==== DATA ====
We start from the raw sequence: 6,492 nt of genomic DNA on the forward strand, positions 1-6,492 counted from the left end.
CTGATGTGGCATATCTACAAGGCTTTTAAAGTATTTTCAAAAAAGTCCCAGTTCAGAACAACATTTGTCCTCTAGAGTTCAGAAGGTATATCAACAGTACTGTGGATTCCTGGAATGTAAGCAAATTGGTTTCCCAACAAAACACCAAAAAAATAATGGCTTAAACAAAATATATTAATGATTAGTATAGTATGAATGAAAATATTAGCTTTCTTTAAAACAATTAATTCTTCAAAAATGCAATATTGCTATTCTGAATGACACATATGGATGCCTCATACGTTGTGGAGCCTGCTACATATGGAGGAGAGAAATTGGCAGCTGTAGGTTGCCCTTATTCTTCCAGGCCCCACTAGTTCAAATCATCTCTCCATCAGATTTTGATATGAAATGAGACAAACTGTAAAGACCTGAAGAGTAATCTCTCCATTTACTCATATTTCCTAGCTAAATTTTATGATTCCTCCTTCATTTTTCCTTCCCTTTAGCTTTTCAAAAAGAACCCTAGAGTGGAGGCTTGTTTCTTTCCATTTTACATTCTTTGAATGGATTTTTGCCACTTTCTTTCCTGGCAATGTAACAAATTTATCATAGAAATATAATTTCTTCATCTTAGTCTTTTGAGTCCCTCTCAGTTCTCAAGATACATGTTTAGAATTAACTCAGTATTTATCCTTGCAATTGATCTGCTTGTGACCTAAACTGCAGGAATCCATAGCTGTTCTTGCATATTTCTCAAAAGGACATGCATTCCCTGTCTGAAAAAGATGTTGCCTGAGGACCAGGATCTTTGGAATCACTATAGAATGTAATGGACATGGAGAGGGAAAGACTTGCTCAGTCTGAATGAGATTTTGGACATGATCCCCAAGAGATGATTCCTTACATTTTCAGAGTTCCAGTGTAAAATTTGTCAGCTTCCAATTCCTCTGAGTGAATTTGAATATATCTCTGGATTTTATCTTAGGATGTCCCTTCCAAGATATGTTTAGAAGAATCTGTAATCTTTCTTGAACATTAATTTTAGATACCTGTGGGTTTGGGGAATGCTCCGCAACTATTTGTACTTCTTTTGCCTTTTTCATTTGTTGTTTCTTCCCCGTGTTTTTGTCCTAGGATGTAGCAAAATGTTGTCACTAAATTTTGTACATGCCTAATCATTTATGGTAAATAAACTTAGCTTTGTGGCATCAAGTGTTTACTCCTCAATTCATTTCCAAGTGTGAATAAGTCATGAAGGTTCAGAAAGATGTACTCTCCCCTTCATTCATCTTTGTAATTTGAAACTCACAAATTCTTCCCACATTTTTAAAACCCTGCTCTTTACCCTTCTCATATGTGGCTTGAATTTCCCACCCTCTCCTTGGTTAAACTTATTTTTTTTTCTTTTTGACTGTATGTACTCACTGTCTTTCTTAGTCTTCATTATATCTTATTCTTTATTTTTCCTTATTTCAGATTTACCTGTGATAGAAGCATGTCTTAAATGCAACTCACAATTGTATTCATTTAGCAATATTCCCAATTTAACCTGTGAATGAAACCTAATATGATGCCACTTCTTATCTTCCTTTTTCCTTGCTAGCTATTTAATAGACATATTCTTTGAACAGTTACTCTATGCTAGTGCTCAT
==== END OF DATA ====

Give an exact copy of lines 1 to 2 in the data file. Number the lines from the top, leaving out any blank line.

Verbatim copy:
We start from the raw sequence: 6,492 nt of genomic DNA on the forward strand, positions 1-6,492 counted from the left end.
CTGATGTGGCATATCTACAAGGCTTTTAAAGTATTTTCAAAAAAGTCCCAGTTCAGAACAACATTTGTCCTCTAGAGTTCAGAAGGTATATCAACAGTACTGTGGATTCCTGGAATGTAAGCAAATTGGTTTCCCAACAAAACACCAAAAAAATAATGGCTTAAACAAAATATATTAATGATTAGTATAGTATGAATGAAAATATTAGCTTTCTTTAAAACAATTAATTCTTCAAAAATGCAATATTGCTATTCTGAATGACACATATGGATGCCTCATACGTTGTGGAGCCTGCTACATATGGAGGAGAGAAATTGGCAGCTGTAGGTTGCCCTTATTCTTCCAGGCCCCACTAGTTCAAATCATCTCTCCATCAGATTTTGATATGAAATGAGACAAACTGTAAAGACCTGAAGAGTAATCTCTCCATTTACTCATATTTCCTAGCTAAATTTTATGATTCCTCCTTCATTTTTCCTTCCCTTTAGCTTTTCAAAAAGAACCCTAGAGTGGAGGCTTGTTTCTTTCCATTTTACATTCTTTGAATGGATTTTTGCCACTTTCTTTCCTGGCAATGTAACAAATTTATCATAGAAATATAATTTCTTCATCTTAGTCTTTTGAGTCCCTCTCAGTTCTCAAGATACATGTTTAGAATTAACTCAGTATTTATCCTTGCAATTGATCTGCTTGTGACCTAAACTGCAGGAATCCATAGCTGTTCTTGCATATTTCTCAAAAGGACATGCATTCCCTGTCTGAAAAAGATGTTGCCTGAGGACCAGGATCTTTGGAATCACTATAGAATGTAATGGACATGGAGAGGGAAAGACTTGCTCAGTCTGAATGAGATTTTGGACATGATCCCCAAGAGATGATTCCTTACATTTTCAGAGTTCCAGTGTAAAATTTGTCAGCTTCCAATTCCTCTGAGTGAATTTGAATATATCTCTGGATTTTATCTTAGGATGTCCCTTCCAAGATATGTTTAGAAGAATCTGTAATCTTTCTTGAACATTAATTTTAGATACCTGTGGGTTTGGGGAATGCTCCGCAACTATTTGTACTTCTTTTGCCTTTTTCATTTGTTGTTTCTTCCCCGTGTTTTTGTCCTAGGATGTAGCAAAATGTTGTCACTAAATTTTGTACATGCCTAATCATTTATGGTAAATAAACTTAGCTTTGTGGCATCAAGTGTTTACTCCTCAATTCATTTCCAAGTGTGAATAAGTCATGAAGGTTCAGAAAGATGTACTCTCCCCTTCATTCATCTTTGTAATTTGAAACTCACAAATTCTTCCCACATTTTTAAAACCCTGCTCTTTACCCTTCTCATATGTGGCTTGAATTTCCCACCCTCTCCTTGGTTAAACTTATTTTTTTTTCTTTTTGACTGTATGTACTCACTGTCTTTCTTAGTCTTCATTATATCTTATTCTTTATTTTTCCTTATTTCAGATTTACCTGTGATAGAAGCATGTCTTAAATGCAACTCACAATTGTATTCATTTAGCAATATTCCCAATTTAACCTGTGAATGAAACCTAATATGATGCCACTTCTTATCTTCCTTTTTCCTTGCTAGCTATTTAATAGACATATTCTTTGAACAGTTACTCTATGCTAGTGCTCAT